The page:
In Europe, $1.5 billion was invested in financial technology companies in 2014, with London-based companies receiving $539 million, Amsterdam-based companies $306 million, and Stockholm-based companies receiving $266 million in investment. After London, Stockholm is the second highest funded city in Europe in the past 10 years. Europe's FinTech deals reached a five-quarter high, rising from 37 in Q4 2015 to 47 in Q1 2016.[11][12] Lithuania is starting to become a northern European hub for financial technology companies since the exit of Britain from the European Union. Lithuania has issued 51 fintech licenses since 2016, 32 of those in 2017. [13]

Fintech companies in the United States raised $12.4 billion in 2018, a 43% increase over 2017 figures. [14]

In the Asia Pacific region, the growth will see a new financial technology hub to be opened in Sydney, in April 2015.[15] According to KPMG, Sydney's financial services sector in 2017 creates 9 per cent of national GDP and is bigger than the financial services sector in either Hong Kong or Singapore.[16] A financial technology innovation lab was launched in Hong Kong in 2015.[17] In 2015, the Monetary Authority of Singapore launched an initiative named Fintech and Information Group to draw in start-ups from around the world. It pledged to spend $225 million in the fintech sector over the next five years.[18]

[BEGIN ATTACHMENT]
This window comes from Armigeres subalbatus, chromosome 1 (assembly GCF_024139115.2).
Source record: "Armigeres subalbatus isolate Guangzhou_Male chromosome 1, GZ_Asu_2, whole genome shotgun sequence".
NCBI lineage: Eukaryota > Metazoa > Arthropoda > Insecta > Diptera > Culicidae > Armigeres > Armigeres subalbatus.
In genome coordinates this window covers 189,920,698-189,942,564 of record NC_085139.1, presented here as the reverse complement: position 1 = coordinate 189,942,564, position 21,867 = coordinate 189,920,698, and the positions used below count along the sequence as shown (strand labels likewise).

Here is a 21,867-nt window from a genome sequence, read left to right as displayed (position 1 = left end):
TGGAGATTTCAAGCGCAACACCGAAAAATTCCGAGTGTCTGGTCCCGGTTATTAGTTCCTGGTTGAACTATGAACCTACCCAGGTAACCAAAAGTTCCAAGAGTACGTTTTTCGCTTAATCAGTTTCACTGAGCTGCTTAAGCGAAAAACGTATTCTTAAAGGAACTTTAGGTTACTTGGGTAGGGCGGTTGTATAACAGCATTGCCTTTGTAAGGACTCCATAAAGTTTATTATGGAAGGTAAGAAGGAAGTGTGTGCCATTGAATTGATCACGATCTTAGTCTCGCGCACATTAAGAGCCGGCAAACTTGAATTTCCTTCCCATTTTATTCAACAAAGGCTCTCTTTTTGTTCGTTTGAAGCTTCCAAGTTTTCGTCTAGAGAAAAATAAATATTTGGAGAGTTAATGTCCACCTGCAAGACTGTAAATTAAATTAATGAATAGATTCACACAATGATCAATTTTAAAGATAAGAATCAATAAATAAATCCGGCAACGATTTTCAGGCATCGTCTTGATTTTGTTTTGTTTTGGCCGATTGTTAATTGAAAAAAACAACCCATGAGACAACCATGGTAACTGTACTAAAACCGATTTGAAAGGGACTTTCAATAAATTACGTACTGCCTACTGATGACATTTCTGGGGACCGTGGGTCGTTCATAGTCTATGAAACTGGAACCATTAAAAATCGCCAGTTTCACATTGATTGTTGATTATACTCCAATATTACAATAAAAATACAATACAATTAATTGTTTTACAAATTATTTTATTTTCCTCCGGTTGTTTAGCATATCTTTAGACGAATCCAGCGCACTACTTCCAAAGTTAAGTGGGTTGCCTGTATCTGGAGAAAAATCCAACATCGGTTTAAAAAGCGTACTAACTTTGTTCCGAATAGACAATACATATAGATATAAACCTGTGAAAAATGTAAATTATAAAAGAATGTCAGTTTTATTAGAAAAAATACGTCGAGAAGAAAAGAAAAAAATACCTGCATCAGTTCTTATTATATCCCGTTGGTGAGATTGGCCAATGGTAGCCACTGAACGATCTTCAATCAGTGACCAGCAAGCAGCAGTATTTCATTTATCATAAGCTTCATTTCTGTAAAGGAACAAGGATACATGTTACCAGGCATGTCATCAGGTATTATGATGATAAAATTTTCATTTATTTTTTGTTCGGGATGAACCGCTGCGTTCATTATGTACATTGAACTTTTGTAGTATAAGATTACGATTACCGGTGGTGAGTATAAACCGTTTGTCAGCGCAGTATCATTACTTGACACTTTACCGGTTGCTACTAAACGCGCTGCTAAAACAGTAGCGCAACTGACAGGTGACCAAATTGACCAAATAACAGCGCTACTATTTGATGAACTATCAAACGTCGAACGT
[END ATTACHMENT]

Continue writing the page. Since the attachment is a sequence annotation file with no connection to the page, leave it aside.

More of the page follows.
Awards and recognition[edit]